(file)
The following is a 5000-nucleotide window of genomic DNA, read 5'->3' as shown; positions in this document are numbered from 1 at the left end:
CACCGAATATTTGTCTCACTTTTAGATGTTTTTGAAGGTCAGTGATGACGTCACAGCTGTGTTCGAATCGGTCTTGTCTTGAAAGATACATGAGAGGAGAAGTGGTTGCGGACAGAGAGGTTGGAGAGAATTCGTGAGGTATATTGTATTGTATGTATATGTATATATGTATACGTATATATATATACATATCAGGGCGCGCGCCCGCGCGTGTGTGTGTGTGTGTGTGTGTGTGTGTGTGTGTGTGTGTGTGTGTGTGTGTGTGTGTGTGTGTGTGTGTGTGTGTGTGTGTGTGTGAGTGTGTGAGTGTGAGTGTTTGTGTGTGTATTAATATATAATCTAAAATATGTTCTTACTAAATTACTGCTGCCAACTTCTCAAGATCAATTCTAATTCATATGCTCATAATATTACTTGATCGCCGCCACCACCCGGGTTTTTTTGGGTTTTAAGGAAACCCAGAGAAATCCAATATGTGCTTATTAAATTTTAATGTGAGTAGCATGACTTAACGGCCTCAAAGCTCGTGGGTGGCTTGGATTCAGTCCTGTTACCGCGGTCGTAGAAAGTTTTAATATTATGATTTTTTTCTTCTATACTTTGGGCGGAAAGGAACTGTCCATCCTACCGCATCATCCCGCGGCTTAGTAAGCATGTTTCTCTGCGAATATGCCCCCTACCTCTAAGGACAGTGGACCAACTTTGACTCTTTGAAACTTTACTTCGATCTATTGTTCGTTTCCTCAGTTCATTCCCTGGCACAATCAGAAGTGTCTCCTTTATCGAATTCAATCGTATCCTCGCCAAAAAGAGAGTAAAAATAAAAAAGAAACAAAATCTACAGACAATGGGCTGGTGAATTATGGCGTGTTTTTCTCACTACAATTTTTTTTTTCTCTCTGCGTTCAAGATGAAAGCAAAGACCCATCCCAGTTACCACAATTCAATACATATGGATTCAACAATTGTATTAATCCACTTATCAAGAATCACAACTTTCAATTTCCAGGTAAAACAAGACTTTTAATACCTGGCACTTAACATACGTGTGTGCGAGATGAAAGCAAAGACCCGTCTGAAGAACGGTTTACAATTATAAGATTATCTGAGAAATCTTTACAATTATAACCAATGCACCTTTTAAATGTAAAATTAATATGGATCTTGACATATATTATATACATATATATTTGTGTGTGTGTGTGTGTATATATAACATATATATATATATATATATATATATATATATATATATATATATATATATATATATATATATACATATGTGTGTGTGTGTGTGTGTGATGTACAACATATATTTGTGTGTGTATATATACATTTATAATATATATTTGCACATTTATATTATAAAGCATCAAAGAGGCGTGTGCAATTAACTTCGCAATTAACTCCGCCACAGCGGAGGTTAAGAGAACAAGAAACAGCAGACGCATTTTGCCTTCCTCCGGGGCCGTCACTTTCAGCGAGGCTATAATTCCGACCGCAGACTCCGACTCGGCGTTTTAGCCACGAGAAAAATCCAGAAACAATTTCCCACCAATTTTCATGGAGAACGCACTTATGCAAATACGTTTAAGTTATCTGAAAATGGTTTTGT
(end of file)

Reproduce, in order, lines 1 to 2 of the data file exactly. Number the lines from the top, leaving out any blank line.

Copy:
The following is a 5000-nucleotide window of genomic DNA, read 5'->3' as shown; positions in this document are numbered from 1 at the left end:
CACCGAATATTTGTCTCACTTTTAGATGTTTTTGAAGGTCAGTGATGACGTCACAGCTGTGTTCGAATCGGTCTTGTCTTGAAAGATACATGAGAGGAGAAGTGGTTGCGGACAGAGAGGTTGGAGAGAATTCGTGAGGTATATTGTATTGTATGTATATGTATATATGTATACGTATATATATATACATATCAGGGCGCGCGCCCGCGCGTGTGTGTGTGTGTGTGTGTGTGTGTGTGTGTGTGTGTGTGTGTGTGTGTGTGTGTGTGTGTGTGTGTGTGTGTGTGTGTGTGTGTGAGTGTGTGAGTGTGAGTGTTTGTGTGTGTATTAATATATAATCTAAAATATGTTCTTACTAAATTACTGCTGCCAACTTCTCAAGATCAATTCTAATTCATATGCTCATAATATTACTTGATCGCCGCCACCACCCGGGTTTTTTTGGGTTTTAAGGAAACCCAGAGAAATCCAATATGTGCTTATTAAATTTTAATGTGAGTAGCATGACTTAACGGCCTCAAAGCTCGTGGGTGGCTTGGATTCAGTCCTGTTACCGCGGTCGTAGAAAGTTTTAATATTATGATTTTTTTCTTCTATACTTTGGGCGGAAAGGAACTGTCCATCCTACCGCATCATCCCGCGGCTTAGTAAGCATGTTTCTCTGCGAATATGCCCCCTACCTCTAAGGACAGTGGACCAACTTTGACTCTTTGAAACTTTACTTCGATCTATTGTTCGTTTCCTCAGTTCATTCCCTGGCACAATCAGAAGTGTCTCCTTTATCGAATTCAATCGTATCCTCGCCAAAAAGAGAGTAAAAATAAAAAAGAAACAAAATCTACAGACAATGGGCTGGTGAATTATGGCGTGTTTTTCTCACTACAATTTTTTTTTTCTCTCTGCGTTCAAGATGAAAGCAAAGACCCATCCCAGTTACCACAATTCAATACATATGGATTCAACAATTGTATTAATCCACTTATCAAGAATCACAACTTTCAATTTCCAGGTAAAACAAGACTTTTAATACCTGGCACTTAACATACGTGTGTGCGAGATGAAAGCAAAGACCCGTCTGAAGAACGGTTTACAATTATAAGATTATCTGAGAAATCTTTACAATTATAACCAATGCACCTTTTAAATGTAAAATTAATATGGATCTTGACATATATTATATACATATATATTTGTGTGTGTGTGTGTGTATATATAACATATATATATATATATATATATATATATATATATATATATATATATATATATATATATATATACATATGTGTGTGTGTGTGTGTGTGATGTACAACATATATTTGTGTGTGTATATATACATTTATAATATATATTTGCACATTTATATTATAAAGCATCAAAGAGGCGTGTGCAATTAACTTCGCAATTAACTCCGCCACAGCGGAGGTTAAGAGAACAAGAAACAGCAGACGCATTTTGCCTTCCTCCGGGGCCGTCACTTTCAGCGAGGCTATAATTCCGACCGCAGACTCCGACTCGGCGTTTTAGCCACGAGAAAAATCCAGAAACAATTTCCCACCAATTTTCATGGAGAACGCACTTATGCAAATACGTTTAAGTTATCTGAAAATGGTTTTGT